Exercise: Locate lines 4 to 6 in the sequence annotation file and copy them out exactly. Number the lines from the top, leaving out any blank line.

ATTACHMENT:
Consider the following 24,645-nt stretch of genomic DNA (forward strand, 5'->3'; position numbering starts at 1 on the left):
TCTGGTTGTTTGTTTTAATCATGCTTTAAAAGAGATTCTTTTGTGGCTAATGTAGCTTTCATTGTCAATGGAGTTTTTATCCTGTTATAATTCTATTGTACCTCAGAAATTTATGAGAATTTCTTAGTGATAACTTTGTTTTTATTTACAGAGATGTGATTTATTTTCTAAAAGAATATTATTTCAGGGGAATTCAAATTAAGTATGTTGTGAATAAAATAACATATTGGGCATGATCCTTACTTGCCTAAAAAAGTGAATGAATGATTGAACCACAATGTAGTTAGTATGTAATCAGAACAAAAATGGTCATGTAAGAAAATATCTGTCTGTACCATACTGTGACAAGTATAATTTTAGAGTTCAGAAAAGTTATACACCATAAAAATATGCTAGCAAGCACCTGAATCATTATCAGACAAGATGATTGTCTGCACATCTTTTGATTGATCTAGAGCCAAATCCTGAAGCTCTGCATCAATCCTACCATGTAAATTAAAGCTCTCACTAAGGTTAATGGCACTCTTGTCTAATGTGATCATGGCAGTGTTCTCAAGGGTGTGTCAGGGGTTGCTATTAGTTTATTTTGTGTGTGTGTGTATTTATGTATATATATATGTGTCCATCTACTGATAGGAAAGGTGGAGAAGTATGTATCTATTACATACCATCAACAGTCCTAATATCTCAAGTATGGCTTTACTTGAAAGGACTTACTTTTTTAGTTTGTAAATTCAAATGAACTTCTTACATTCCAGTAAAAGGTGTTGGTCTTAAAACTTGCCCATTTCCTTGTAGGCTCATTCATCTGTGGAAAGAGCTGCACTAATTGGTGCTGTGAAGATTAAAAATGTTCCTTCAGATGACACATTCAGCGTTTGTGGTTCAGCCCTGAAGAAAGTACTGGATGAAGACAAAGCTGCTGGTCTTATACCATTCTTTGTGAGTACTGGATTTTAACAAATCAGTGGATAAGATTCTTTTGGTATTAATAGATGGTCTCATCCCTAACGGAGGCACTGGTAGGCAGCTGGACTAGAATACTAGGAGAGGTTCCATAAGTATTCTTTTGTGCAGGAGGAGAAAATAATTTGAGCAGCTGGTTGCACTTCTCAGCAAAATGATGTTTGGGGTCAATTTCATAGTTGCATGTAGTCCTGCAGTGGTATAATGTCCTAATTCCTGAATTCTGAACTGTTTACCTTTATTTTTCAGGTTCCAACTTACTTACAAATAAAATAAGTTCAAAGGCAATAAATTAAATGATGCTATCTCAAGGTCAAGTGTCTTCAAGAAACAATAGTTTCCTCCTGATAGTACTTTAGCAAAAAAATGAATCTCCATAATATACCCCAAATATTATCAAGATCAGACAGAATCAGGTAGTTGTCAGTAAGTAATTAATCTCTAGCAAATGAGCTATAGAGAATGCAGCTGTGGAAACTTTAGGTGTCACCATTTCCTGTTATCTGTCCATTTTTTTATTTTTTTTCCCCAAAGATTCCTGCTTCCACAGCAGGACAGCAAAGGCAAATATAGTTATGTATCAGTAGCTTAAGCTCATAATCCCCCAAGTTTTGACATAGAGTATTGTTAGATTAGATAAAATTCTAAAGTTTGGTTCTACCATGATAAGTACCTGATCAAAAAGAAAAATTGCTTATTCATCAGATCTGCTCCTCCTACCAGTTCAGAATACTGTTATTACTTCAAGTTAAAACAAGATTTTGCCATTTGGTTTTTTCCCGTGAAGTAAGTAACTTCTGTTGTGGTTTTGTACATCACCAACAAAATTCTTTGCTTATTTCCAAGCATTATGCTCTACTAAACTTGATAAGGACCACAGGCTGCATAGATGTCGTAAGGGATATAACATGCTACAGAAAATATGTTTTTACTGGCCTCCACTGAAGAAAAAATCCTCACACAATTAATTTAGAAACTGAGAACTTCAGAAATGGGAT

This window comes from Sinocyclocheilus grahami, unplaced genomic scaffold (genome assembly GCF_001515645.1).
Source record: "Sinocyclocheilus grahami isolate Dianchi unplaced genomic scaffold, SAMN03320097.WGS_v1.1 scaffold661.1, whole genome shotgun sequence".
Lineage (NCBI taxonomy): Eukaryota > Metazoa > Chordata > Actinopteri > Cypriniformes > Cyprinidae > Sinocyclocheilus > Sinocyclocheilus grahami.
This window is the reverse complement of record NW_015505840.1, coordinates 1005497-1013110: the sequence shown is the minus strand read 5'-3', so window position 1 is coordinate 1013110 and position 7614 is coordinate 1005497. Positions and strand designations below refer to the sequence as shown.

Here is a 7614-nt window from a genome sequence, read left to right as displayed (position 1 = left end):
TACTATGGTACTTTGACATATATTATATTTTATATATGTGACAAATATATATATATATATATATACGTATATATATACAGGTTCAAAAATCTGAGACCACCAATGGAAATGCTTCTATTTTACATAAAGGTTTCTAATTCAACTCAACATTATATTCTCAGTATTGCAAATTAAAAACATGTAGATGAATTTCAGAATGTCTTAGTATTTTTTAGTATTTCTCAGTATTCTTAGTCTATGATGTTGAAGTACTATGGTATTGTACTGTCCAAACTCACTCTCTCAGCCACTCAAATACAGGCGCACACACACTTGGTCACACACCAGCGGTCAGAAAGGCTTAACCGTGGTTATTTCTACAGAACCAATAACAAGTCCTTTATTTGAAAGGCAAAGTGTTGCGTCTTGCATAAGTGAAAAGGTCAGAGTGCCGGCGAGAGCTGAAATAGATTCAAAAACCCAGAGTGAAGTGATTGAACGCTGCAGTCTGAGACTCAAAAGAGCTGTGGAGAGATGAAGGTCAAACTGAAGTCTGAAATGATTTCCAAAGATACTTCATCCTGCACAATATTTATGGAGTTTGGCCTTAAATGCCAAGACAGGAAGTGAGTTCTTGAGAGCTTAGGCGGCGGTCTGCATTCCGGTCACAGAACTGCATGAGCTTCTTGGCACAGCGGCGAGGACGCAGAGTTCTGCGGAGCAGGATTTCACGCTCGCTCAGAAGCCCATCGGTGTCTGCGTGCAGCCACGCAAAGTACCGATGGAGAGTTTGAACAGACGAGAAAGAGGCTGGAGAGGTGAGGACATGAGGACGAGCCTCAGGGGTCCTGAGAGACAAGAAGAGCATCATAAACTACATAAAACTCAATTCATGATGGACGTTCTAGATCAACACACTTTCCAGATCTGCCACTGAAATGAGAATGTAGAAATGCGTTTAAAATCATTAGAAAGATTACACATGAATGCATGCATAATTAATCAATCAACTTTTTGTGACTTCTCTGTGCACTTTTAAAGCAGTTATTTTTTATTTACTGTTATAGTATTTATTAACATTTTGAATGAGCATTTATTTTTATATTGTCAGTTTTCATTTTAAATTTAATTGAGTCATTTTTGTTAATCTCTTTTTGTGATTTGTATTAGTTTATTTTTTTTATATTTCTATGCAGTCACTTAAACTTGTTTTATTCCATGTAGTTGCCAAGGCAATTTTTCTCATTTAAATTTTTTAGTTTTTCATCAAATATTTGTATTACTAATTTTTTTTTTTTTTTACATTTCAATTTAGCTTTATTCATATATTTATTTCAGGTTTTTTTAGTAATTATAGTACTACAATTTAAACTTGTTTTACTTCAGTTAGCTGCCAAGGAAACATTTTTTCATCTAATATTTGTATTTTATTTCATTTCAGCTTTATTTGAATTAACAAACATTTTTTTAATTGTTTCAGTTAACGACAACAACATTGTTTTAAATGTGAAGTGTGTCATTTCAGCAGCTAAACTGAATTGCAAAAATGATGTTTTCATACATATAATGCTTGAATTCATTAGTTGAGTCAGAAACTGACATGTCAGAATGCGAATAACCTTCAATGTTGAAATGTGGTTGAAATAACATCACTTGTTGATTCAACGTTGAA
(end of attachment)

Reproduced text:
Source record: "Sinocyclocheilus grahami isolate Dianchi unplaced genomic scaffold, SAMN03320097.WGS_v1.1 scaffold661.1, whole genome shotgun sequence".
Lineage (NCBI taxonomy): Eukaryota > Metazoa > Chordata > Actinopteri > Cypriniformes > Cyprinidae > Sinocyclocheilus > Sinocyclocheilus grahami.
This window is the reverse complement of record NW_015505840.1, coordinates 1005497-1013110: the sequence shown is the minus strand read 5'-3', so window position 1 is coordinate 1013110 and position 7614 is coordinate 1005497. Positions and strand designations below refer to the sequence as shown.